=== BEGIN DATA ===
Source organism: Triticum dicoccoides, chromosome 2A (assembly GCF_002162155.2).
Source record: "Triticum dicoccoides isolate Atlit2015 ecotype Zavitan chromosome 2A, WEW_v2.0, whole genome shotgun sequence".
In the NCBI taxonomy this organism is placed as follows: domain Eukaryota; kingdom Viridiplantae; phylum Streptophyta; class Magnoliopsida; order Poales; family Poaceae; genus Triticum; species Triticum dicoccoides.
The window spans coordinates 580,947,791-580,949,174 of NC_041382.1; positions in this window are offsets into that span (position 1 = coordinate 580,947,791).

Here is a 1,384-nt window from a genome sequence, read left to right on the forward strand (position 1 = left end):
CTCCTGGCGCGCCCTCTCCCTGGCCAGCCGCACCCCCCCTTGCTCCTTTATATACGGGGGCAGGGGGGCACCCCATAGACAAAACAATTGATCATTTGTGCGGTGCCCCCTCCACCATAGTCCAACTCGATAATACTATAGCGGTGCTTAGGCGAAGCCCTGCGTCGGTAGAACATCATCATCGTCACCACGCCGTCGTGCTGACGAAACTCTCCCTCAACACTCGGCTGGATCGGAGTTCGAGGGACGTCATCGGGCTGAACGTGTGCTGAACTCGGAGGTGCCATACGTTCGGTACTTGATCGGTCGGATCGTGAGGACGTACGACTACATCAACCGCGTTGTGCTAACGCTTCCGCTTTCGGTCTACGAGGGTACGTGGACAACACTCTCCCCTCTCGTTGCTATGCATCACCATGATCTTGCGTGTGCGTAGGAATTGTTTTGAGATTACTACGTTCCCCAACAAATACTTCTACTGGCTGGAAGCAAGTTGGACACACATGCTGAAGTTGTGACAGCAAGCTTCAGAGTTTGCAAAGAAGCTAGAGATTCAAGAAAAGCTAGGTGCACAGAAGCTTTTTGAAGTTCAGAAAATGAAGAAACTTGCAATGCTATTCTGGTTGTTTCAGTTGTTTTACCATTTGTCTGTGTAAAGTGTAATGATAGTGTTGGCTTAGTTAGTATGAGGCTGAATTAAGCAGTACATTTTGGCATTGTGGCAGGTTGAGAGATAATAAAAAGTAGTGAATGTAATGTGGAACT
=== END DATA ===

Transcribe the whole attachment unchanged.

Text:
Source organism: Triticum dicoccoides, chromosome 2A (assembly GCF_002162155.2).
Source record: "Triticum dicoccoides isolate Atlit2015 ecotype Zavitan chromosome 2A, WEW_v2.0, whole genome shotgun sequence".
In the NCBI taxonomy this organism is placed as follows: domain Eukaryota; kingdom Viridiplantae; phylum Streptophyta; class Magnoliopsida; order Poales; family Poaceae; genus Triticum; species Triticum dicoccoides.
The window spans coordinates 580,947,791-580,949,174 of NC_041382.1; positions in this window are offsets into that span (position 1 = coordinate 580,947,791).

Here is a 1,384-nt window from a genome sequence, read left to right on the forward strand (position 1 = left end):
CTCCTGGCGCGCCCTCTCCCTGGCCAGCCGCACCCCCCCTTGCTCCTTTATATACGGGGGCAGGGGGGCACCCCATAGACAAAACAATTGATCATTTGTGCGGTGCCCCCTCCACCATAGTCCAACTCGATAATACTATAGCGGTGCTTAGGCGAAGCCCTGCGTCGGTAGAACATCATCATCGTCACCACGCCGTCGTGCTGACGAAACTCTCCCTCAACACTCGGCTGGATCGGAGTTCGAGGGACGTCATCGGGCTGAACGTGTGCTGAACTCGGAGGTGCCATACGTTCGGTACTTGATCGGTCGGATCGTGAGGACGTACGACTACATCAACCGCGTTGTGCTAACGCTTCCGCTTTCGGTCTACGAGGGTACGTGGACAACACTCTCCCCTCTCGTTGCTATGCATCACCATGATCTTGCGTGTGCGTAGGAATTGTTTTGAGATTACTACGTTCCCCAACAAATACTTCTACTGGCTGGAAGCAAGTTGGACACACATGCTGAAGTTGTGACAGCAAGCTTCAGAGTTTGCAAAGAAGCTAGAGATTCAAGAAAAGCTAGGTGCACAGAAGCTTTTTGAAGTTCAGAAAATGAAGAAACTTGCAATGCTATTCTGGTTGTTTCAGTTGTTTTACCATTTGTCTGTGTAAAGTGTAATGATAGTGTTGGCTTAGTTAGTATGAGGCTGAATTAAGCAGTACATTTTGGCATTGTGGCAGGTTGAGAGATAATAAAAAGTAGTGAATGTAATGTGGAACT